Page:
As the United States struggles to address the two-pronged problem of encouraging economic activity and increasing domestic energy supplies, it is no wonder that the search for energy resources has looked ever wider and with rosier visions of the potential yield. The exuberance that has led to various gas and oil booms through the ages has a new(ish) target: shale gas. The trouble is, like many that have come before it, the shale mania that is sweeping the nation may be more hype than hydrocarbons.
In massive formations from the Barnett in Texas to the Fayetteville in Arkansas to Marcellus in Pennsylvania, New York and Maryland, shale gas has for the past several years figuring prominently in the constant quest to find new domestic sources of petroleum. Smaller formations, including the Gothic near Dolores, have drawn interest and exploration as well. It is turning out, though, that much of the promise that industry had hoped these formations held is being obscured by a number of factors including reserves that are less plentiful than projected, as well as the growing complication and cost of accessing the deeply trapped gas. More and more, the industry is finding that the wells are not producing according to projections, and when they are, the amount of water it takes to release the gas as well as the investment of time and money it takes to conduct more hydraulic fracturing than anticipated originally is making developing shale plays less of a sure thing. As a result, The New York Times reported on Sunday, investors are shying away from the endeavor.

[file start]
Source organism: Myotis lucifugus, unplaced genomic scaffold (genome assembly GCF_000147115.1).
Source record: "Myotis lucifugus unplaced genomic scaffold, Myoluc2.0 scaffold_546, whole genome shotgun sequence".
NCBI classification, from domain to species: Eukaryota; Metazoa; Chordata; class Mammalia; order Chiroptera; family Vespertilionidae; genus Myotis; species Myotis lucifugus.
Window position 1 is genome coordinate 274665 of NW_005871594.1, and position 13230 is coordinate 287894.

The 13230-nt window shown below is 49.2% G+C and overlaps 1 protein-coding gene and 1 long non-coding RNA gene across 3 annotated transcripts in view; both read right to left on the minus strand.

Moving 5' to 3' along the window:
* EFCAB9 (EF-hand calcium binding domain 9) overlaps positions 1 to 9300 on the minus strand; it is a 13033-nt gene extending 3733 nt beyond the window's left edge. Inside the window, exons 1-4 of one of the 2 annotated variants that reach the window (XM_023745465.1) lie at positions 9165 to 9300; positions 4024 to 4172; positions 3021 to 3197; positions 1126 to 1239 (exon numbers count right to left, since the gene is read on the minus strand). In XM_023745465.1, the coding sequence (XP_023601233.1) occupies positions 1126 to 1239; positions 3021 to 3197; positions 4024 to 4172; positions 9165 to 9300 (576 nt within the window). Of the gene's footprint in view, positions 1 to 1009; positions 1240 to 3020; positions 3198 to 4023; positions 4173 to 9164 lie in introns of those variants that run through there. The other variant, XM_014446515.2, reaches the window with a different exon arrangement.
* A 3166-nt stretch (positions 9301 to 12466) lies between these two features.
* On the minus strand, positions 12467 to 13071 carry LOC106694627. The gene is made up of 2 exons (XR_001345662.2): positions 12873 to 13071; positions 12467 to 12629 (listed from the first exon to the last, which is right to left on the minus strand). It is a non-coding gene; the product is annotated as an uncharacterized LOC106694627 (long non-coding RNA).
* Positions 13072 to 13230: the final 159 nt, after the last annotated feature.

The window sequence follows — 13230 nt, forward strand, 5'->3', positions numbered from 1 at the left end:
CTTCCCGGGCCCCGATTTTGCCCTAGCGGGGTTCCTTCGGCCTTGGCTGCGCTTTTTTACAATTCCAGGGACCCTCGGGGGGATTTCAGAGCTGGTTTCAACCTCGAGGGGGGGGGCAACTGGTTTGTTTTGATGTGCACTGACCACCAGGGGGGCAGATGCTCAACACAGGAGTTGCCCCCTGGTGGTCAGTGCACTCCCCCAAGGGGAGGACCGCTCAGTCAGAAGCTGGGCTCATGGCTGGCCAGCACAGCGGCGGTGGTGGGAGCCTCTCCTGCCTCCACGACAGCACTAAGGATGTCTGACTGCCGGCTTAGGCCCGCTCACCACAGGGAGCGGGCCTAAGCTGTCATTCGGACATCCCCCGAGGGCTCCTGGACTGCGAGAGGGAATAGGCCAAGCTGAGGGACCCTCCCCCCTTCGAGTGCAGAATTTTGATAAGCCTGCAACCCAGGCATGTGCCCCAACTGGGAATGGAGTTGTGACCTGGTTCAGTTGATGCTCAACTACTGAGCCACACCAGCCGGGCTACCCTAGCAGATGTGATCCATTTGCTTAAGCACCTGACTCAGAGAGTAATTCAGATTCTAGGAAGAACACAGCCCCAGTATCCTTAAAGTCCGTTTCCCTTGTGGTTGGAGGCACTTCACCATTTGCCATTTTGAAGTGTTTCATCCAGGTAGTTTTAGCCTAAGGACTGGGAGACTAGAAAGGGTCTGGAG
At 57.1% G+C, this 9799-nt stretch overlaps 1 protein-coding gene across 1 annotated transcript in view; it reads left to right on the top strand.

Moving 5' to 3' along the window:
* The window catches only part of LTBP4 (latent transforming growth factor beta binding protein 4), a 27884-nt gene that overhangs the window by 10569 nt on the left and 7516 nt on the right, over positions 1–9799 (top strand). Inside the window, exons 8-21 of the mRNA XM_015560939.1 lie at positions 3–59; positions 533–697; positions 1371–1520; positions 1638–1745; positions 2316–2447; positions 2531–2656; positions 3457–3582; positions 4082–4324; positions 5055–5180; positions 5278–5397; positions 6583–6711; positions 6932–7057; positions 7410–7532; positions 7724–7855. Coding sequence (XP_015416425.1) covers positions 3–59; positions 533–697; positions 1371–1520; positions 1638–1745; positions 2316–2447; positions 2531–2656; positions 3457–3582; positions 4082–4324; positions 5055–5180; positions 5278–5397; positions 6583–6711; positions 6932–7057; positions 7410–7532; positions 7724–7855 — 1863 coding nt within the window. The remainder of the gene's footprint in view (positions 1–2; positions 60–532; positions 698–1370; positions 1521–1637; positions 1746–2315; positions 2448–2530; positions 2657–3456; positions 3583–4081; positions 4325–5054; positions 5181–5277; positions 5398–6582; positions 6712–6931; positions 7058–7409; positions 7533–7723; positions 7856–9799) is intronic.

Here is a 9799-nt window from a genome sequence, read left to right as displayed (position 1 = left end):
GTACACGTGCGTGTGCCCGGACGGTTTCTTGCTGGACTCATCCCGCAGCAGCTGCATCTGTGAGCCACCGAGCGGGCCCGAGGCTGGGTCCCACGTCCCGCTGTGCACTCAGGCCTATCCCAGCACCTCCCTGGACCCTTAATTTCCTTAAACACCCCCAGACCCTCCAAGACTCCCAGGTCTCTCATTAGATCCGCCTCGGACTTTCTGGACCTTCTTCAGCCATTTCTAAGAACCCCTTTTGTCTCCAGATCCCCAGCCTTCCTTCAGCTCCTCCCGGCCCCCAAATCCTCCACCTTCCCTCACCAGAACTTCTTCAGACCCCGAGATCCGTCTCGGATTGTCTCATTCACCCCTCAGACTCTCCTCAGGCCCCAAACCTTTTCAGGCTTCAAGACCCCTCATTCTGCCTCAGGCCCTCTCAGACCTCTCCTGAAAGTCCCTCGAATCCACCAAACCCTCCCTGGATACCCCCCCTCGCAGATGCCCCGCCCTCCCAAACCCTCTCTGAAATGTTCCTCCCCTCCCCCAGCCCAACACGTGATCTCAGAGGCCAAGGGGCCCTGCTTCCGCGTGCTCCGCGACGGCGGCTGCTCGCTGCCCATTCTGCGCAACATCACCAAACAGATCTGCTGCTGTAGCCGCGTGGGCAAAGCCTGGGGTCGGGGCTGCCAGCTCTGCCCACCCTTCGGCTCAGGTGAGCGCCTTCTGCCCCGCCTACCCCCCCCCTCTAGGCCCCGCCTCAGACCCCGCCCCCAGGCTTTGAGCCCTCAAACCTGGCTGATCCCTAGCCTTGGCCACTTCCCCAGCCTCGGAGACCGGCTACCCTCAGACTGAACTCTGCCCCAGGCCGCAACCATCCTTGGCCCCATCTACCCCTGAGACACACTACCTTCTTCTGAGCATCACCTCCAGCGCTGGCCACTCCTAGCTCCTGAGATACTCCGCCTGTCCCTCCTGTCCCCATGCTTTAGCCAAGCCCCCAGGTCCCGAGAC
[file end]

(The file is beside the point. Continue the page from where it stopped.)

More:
The zealousness with which industry and investors embraced shale formations as the next big thing brought with it the predictable rush to expedite access to the gas. Environmental and public health concerns were, as is too often the case, dismissed as impediments to bringing the gas to the surface and to markets. That breathlessness comes with significant consequences, and provides a cautionary tale on the importance of balance in energy development.
Whether or not a shale formation bears the fruit that industry predicts, there is no harm in conducting full analyses of the potential. In fact, it would be an exercise in diligence that the industry has failed to demonstrate in the shale rush. Instead, investors have thrown money into poorly calculated hopes that have not proven their worth. In the wake of the effort, though, is impacts on private and public land, water, and air quality in communities across the country.
Gothic shale, like so many of its more famous cousins, is thus far not proving to be a gusher of dramatic proportions, and as the Bureau of Land Management and U.S. Forest Service complete a supplemental environmental impact statement analyzing the impacts of roughly 1,700 proposed wells on the formation, there is an opportunity to take the appropriate precautions that balanced development dictates. If the Gothic proves to be the exception to the apparent trend of disappointing results in shale formations, there will be little lost in ensuring that extracting the gas is done right. In a region already fraught with water issues and concerns about air quality, it is nothing short of essential.